When we build anew we seek to provide straight-forward solutions that obfuscate complexity. We round the edges, smooth the sharp angles, and offer intuitive interfaces. We give our customers everything they want and need, however, they will love our products and solutions if, and only if, they aren't frustrated with the controls or the interaction, and they easily grasp the purpose. We know our work can, at times, be complicated — yet we do not need to expose these details to the end user. We celebrate the mantra, "expose your data not your database". Since expectations evolve, our work is often iterative. Yet software tends to bloat and every line of code we add creates a potential risk, adds to our liabilities, and pushes us away from simplicity. Often, as with software, less can be more. Some of our most important work is in refactoring, reducing, and replacing rather than in the heroics of rushing out a feature or implementing a work-around. We need to design clear, minimal APIs with the fewest methods and arguments, and architect modularity so we can make changes in isolation. Our default release principle should be: simple solutions are generally better than complicated changes.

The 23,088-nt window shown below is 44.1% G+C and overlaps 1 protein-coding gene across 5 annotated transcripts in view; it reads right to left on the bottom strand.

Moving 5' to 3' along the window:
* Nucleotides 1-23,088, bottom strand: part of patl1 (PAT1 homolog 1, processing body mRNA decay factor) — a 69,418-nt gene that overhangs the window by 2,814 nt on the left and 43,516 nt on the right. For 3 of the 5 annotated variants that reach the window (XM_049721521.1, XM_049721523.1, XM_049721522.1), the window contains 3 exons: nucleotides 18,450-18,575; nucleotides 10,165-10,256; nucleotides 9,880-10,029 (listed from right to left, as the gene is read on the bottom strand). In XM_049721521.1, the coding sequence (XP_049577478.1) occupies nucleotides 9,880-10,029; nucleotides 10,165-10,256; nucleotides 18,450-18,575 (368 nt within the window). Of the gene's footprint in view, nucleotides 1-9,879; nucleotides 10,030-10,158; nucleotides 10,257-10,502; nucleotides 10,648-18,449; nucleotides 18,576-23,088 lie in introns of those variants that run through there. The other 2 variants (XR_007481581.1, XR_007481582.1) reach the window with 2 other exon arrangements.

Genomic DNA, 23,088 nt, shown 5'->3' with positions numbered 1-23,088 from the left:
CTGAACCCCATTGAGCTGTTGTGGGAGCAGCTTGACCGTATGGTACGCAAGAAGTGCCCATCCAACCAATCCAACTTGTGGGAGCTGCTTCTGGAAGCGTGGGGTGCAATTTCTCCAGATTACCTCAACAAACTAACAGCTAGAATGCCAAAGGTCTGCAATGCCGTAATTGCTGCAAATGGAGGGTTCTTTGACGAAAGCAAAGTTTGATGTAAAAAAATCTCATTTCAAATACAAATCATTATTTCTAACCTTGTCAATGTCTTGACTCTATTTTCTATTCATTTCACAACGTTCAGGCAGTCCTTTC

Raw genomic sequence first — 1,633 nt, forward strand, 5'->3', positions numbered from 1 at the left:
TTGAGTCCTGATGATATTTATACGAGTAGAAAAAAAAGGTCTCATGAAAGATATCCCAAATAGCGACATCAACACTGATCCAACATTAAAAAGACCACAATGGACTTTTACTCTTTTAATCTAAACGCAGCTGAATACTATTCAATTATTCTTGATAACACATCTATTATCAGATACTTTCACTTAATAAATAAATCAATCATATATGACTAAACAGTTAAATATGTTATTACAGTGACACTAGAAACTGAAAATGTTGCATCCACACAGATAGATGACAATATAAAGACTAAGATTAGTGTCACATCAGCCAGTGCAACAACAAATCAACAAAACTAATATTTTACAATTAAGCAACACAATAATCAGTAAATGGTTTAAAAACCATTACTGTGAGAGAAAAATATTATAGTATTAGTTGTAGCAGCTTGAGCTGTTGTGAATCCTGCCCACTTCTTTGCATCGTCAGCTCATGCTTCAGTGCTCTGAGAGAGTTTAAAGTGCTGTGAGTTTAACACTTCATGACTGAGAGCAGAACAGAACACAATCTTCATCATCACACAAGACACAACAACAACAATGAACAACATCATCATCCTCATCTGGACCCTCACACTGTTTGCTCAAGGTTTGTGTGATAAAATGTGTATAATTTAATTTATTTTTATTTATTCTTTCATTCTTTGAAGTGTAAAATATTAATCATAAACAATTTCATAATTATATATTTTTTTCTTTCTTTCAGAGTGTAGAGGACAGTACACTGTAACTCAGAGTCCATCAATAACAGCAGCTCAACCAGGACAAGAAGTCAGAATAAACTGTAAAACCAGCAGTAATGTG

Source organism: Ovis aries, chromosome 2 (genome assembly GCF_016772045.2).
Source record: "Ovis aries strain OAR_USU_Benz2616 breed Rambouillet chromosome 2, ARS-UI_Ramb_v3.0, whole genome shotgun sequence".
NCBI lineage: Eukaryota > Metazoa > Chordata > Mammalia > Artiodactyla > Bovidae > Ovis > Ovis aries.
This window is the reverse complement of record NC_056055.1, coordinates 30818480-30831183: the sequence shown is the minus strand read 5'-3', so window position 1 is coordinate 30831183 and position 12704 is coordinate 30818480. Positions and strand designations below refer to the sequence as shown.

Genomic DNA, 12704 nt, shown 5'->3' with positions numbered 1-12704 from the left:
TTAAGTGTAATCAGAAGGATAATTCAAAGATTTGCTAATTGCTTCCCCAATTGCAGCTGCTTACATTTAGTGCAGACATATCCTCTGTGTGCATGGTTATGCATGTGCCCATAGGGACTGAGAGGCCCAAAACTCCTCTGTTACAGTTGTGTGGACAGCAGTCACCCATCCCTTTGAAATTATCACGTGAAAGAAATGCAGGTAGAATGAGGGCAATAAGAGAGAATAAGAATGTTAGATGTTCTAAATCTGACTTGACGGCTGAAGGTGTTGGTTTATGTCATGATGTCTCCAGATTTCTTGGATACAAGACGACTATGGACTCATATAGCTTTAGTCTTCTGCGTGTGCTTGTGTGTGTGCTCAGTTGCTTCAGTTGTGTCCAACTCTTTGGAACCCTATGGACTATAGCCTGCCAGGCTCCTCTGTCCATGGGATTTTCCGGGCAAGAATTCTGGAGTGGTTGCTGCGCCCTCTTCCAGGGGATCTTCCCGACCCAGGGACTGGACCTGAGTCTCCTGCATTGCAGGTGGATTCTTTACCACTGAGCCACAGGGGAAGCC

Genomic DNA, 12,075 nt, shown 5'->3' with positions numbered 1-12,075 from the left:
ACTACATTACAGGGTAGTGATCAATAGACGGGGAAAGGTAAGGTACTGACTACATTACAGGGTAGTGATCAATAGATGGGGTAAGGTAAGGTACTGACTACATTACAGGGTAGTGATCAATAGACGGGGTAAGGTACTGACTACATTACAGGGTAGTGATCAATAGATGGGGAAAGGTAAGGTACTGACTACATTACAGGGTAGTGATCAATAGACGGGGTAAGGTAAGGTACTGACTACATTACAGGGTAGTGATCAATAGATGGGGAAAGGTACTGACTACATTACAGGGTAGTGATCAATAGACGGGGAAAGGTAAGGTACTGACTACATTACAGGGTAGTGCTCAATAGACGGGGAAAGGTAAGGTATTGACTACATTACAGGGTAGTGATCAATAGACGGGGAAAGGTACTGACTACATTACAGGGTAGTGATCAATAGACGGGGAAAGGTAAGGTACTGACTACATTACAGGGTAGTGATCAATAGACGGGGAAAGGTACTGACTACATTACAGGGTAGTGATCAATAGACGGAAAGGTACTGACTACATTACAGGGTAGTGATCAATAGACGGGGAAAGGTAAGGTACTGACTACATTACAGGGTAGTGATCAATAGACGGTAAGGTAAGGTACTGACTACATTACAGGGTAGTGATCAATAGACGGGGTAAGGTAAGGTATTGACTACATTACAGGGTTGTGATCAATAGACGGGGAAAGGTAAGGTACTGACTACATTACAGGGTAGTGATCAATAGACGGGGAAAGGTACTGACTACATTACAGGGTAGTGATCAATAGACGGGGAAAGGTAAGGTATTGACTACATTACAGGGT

The Paradox Pairs series is an exploration of the contradictory forces that surround us. A deeper study finds that these forces often complement each other if we can learn to tap into the strength of each. See the entire series by using the Paradox Pairs Index.